With congressional commentary often centering on political gridlock and ideological opposition, it is essential to recognize moments of compromise and pragmatism in Washington. On July 14, Representative Hakeem Jeffries (D-NY) joined peers Raul Labrador (R-ID), Jason Chaffetz (R-UT), and Cedric Richmond (D-LA) to announce the formation of a new bipartisan Criminal Justice and Public Safety Caucus. “America’s criminal justice system wastes taxpayer dollars, hurts our economic productivity and has unnecessarily devastated countless families,” Rep. Jeffries said. “Fixing our badly broken system is an urgent challenge this Congress must confront.”
These moves mark a recent uptick of bipartisan congressional activity around the subject. Late last month, Representatives F. James Sensenbrenner (R-WI) and Bobby Scott (D-VA) introduced the Safe, Accountable, Fair, and Effective (SAFE) Justice Act. The Bipartisan Policy Center (BPC) commends the lawmakers for working across party lines to tackle a tough, highly controversial issue. SAFE “would impose mandatory minimum sentences on higher-level drug traffickers rather than low-level offenders; apply life sentences for drug trafficking only in extreme cases; and allow eligible offenders to petition for re-sentencing under new trafficking laws.” The measure is gaining traction in the House, with 30 co-sponsors equally divided between Democrats and Republicans.
Fueling the bipartisan effort, House Speaker John Boehner backed the SAFE Act in a statement, declaring: “I’ve long believed that there needed to be reform of our criminal justice system…some of these people are in there under what I’ll call flimsy reasons.”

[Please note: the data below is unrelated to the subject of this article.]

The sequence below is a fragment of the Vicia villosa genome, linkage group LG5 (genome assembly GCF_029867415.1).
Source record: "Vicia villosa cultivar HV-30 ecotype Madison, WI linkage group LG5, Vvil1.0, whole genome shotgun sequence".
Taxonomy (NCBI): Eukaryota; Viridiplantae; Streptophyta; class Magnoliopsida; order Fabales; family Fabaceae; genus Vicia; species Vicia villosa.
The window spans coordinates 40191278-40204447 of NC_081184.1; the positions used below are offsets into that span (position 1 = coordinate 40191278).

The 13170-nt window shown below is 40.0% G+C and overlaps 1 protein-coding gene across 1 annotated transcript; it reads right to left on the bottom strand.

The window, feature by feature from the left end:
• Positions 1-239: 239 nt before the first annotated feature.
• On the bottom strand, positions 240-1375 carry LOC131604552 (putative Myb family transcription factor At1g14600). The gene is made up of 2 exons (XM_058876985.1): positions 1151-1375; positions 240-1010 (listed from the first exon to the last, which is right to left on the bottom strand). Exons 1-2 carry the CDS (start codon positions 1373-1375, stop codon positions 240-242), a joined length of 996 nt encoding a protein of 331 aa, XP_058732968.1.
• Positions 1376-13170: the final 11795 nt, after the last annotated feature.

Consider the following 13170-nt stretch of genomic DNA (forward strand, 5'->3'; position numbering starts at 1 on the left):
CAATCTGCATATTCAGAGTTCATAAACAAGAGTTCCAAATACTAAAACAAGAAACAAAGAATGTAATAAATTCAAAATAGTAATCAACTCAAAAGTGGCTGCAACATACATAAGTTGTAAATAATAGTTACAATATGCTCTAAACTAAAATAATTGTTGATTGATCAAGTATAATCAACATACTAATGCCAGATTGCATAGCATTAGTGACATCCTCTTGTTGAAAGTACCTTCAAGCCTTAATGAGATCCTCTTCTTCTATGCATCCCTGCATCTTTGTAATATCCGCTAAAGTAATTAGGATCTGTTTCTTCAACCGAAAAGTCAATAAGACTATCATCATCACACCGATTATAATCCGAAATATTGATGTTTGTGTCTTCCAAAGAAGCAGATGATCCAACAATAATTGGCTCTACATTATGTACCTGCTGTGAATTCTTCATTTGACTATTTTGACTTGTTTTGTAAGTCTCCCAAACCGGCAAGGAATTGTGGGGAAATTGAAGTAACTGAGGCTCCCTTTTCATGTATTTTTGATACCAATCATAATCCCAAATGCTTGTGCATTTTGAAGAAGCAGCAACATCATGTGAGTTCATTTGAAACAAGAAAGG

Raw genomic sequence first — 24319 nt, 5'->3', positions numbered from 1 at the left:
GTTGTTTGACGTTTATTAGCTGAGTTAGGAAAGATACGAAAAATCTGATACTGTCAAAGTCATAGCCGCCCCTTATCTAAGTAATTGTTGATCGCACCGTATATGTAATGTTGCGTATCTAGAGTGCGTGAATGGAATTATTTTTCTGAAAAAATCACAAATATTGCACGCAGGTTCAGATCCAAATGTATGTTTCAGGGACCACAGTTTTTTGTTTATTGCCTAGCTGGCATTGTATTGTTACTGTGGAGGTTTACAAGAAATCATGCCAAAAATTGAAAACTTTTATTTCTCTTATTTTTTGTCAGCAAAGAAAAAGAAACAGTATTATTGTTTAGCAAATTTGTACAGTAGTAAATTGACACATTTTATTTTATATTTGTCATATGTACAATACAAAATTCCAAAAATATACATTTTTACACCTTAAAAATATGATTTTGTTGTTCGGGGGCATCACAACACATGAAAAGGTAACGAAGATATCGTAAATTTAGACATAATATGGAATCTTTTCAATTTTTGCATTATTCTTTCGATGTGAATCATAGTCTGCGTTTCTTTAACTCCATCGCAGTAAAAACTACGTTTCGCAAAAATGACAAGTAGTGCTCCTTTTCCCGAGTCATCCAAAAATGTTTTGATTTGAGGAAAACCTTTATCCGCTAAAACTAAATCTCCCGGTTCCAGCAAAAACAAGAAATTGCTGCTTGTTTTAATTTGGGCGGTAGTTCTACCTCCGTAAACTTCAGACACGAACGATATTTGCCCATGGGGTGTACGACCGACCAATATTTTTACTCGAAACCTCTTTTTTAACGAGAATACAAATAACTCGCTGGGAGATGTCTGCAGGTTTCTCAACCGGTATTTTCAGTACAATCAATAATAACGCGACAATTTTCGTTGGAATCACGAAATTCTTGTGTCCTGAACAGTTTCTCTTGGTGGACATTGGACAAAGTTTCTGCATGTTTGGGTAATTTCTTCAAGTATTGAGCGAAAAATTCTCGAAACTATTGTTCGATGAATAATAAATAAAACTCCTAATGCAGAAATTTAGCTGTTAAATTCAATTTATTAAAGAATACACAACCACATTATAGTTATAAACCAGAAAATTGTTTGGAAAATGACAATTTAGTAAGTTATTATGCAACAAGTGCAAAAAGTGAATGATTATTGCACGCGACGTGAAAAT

In the Senate, Majority Whip John Cornyn (R-TX) indicated that members of a bipartisan working group in the Judiciary Committee are “remarkably close” to a deal on legislation. “I don’t think it’s overly ambitious to say we can get a product to the president this year,” Cornyn remarked.
But Congress isn’t alone in tackling reform. President Obama, in a July 14 speech at the NAACP’s national convention in Philadelphia, strongly encouraged lowering—or eliminating entirely—mandatory minimums for nonviolent drug offenders. The president urged lawmakers to “pass a sentencing reform bill through Congress this year.”
In an era severely lacking in praise for lawmakers it is vital to celebrate those who forge progress in a bipartisan fashion. The formation of the bipartisan Criminal Justice and Public Safety Caucus and the introduction of the SAFE Act by Representatives Sensenbrenner and Scott indicate a Congress that is willing to work across the aisle on difficult issues. BPC applauds these bipartisan efforts and hopes they will encourage similar compromise on other issues facing our nation.